Today’s title quotation is not from R. S. Thomas. He was only twelve when the American novelist with perfect 1920s pitch, F. Scott Fitzgerald, gave those words to Jay Gatsby.
Gatsby and Nick Caraway are discussing Daisy Buchanan. “She’s got an indiscreet voice,” Nick remarks. “It’s full of – “ he hesitates.
“Her voice is full of money,” Gatsby says suddenly.
“Money” is like the wine of Communion for the “casualty” in one of R. S. Thomas’s poems:
. . . money
had never appeared
so ethereal; it was God’s blood
circulating in the veins
of creation; I partook
of it like Communion, lost
myself on the way
home, . . .
“Lost on the way home” is the plight of girls who “spend / With lavish precision because / Big dreams need big budgets” in Peter Galen Massey’s poem “The Money Girls”:
Will they be content after they
Eat the world and don’t grow fat?
Will work and reward fill the void
Or just gild it over? I can’t say, but
The money girls will spend their youth
In acquisitive pursuit, and if those years
Go to hard waste, they can’t buy them back.
Massey shows us girls who bought what money can buy and found that they could not buy what they had lost while they were doing all that buying.
R. S. Thomas shows us a man . . .
anywhere set before the shop window
of life, full of comestibles
and jewels; to put out his hand
is to come up against
glass; to break it is
to injure himself.
Thomas goes on to point out alternatives: The man could become a poet and imagine that he has acquired the things in the shop. Or he could become an ascetic and praise himself for his ability to resist their allure.
Thomas’s next move in the poem is to place the manufacturers of the “comestibles and jewels” inside the shop window looking out.
I can picture the scene: One morning, my wife and I were walking through Fort-de-France’s district devoted to cruise-ship shoppers, when, suddenly, all the shop keepers began to roll down the steel blinds they use to protect their luxuries at night. Before long a procession of the working poor of Martinique pressed along the street, and Nancy and I made ourselves small in a shop’s doorway.
Thomas wants his manufacturers to be able to look out through their shop window:
. . . Let them see the eyes
staring in, be splashed with the blood
of the shop-breakers; let them live
on the poet’s diet, on the pocket-money
of the priest.
Finally, Thomas shares with us a vision:
. . . I see the blinds
going down in Europe, over the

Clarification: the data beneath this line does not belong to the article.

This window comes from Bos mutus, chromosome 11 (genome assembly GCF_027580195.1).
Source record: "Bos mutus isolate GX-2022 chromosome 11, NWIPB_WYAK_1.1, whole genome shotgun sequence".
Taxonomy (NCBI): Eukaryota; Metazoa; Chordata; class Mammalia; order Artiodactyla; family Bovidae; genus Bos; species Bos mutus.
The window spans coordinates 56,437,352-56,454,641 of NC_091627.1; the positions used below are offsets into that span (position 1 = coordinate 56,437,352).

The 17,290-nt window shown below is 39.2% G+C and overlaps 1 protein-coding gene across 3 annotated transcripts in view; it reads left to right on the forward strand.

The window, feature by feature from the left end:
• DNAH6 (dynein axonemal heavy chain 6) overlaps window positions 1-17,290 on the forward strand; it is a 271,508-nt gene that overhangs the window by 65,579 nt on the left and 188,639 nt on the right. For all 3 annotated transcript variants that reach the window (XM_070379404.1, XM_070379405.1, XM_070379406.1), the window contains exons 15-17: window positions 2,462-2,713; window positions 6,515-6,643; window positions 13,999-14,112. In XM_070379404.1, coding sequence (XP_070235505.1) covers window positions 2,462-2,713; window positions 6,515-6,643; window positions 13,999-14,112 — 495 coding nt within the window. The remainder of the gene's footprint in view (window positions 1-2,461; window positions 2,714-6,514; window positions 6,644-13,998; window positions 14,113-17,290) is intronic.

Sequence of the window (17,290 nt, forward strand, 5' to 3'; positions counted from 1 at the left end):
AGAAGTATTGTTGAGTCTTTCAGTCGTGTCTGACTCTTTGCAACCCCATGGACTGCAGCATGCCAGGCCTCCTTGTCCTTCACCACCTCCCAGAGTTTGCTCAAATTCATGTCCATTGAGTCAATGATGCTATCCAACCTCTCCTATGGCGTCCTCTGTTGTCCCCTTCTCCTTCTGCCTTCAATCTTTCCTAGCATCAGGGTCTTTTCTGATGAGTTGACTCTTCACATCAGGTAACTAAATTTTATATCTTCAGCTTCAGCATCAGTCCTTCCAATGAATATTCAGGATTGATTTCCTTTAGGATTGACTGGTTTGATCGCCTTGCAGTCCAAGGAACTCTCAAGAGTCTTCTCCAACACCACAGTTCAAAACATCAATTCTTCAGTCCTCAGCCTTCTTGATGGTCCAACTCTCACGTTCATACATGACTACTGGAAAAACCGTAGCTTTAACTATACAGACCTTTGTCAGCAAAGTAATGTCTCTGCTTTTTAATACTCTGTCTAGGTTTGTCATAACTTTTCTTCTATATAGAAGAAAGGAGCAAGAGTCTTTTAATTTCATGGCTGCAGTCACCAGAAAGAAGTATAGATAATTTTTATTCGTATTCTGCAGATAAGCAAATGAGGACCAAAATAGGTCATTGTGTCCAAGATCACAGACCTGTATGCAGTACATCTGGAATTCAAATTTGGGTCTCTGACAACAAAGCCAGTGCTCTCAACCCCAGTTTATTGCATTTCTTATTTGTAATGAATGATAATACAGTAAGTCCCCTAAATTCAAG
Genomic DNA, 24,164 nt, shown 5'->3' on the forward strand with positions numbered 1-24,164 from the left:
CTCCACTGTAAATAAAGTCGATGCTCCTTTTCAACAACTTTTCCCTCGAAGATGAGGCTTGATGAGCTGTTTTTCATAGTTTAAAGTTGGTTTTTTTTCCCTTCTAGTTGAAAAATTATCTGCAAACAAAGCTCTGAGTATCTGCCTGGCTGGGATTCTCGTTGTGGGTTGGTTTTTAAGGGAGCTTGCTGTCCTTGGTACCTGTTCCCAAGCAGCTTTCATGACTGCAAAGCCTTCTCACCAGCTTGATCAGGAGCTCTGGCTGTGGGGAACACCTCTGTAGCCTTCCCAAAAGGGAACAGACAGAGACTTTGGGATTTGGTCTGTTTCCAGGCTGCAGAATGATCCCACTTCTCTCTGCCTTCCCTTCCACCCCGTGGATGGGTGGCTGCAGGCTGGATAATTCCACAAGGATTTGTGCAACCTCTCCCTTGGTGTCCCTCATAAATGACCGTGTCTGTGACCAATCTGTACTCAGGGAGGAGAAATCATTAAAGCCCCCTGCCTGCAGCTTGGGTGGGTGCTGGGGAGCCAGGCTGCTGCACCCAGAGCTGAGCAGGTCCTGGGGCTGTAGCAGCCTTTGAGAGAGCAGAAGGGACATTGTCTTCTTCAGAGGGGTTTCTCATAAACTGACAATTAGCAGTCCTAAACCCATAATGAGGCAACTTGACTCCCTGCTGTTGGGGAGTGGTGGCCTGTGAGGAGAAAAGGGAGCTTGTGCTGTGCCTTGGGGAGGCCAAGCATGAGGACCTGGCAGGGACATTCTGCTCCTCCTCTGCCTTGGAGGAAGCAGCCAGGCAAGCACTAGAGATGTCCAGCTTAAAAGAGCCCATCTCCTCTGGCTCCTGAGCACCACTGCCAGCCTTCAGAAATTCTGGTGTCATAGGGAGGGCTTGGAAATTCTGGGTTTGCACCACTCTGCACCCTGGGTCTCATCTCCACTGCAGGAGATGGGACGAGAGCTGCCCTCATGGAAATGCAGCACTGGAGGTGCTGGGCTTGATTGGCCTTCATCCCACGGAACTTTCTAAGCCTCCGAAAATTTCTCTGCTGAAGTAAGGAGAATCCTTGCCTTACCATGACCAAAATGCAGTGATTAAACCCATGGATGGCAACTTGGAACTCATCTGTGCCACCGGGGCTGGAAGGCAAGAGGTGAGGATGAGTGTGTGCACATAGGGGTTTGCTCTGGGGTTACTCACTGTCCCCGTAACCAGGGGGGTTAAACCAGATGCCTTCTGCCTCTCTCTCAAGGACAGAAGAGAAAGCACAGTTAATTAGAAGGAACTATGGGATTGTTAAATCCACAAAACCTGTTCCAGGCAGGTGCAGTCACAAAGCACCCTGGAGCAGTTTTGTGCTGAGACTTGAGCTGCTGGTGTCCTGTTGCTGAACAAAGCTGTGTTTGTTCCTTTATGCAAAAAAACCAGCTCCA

whole world: the rich with everything to
sell, the poor with nothing to buy it with.
Thomas understood that a balanced approach to money is one of life’s hardest things to achieve. What is too much? Too little? He, like most of us, worried about the latter.
Writing to me on October 8, 1996, he said: “I was lucky enough to be awarded a Lannan prize recently, which will boost my finances a bit.” In fact, by $50,000. But (always there was a but with Thomas): “Fortunately one is not expected to travel to Los Angeles to receive it!”
The improvement in Thomas’s financial security was good. The city built on providing images of people whose talk is full of money was not good. Or was his grouch about Los Angeles simply one more manifestation of Thomas’s distaste for every conurbation, except “the sleepless conurbations / of the stars”?
As a concluding image for this blog, Thomas invites us to picture capital building a high golden arch for the Christ Child to pass through on Christmas Eve. It is constructed with gilt-edge bonds, with checks, with credit.
But . . .
But “it is still not high enough / for the child to pass under / who comes to us this” Christmas Eve. The Baby of Bethlehem is larger than anything that people whose voices are full of money can construct.
Poems by R. S. Thomas quoted in this blog:
“money // had never appeared” – “The Casualty,” Laboratories of the Spirit, 21.
“anywhere set before the shop window” – “The Window,” Experimenting With an Amen, 36.
“the sleepless conurbations” – “Alive,” Laboratories of the Spirit, 51.
“it is still not high enough” – “Christmas Eve,” No Truce with the Furies, 13.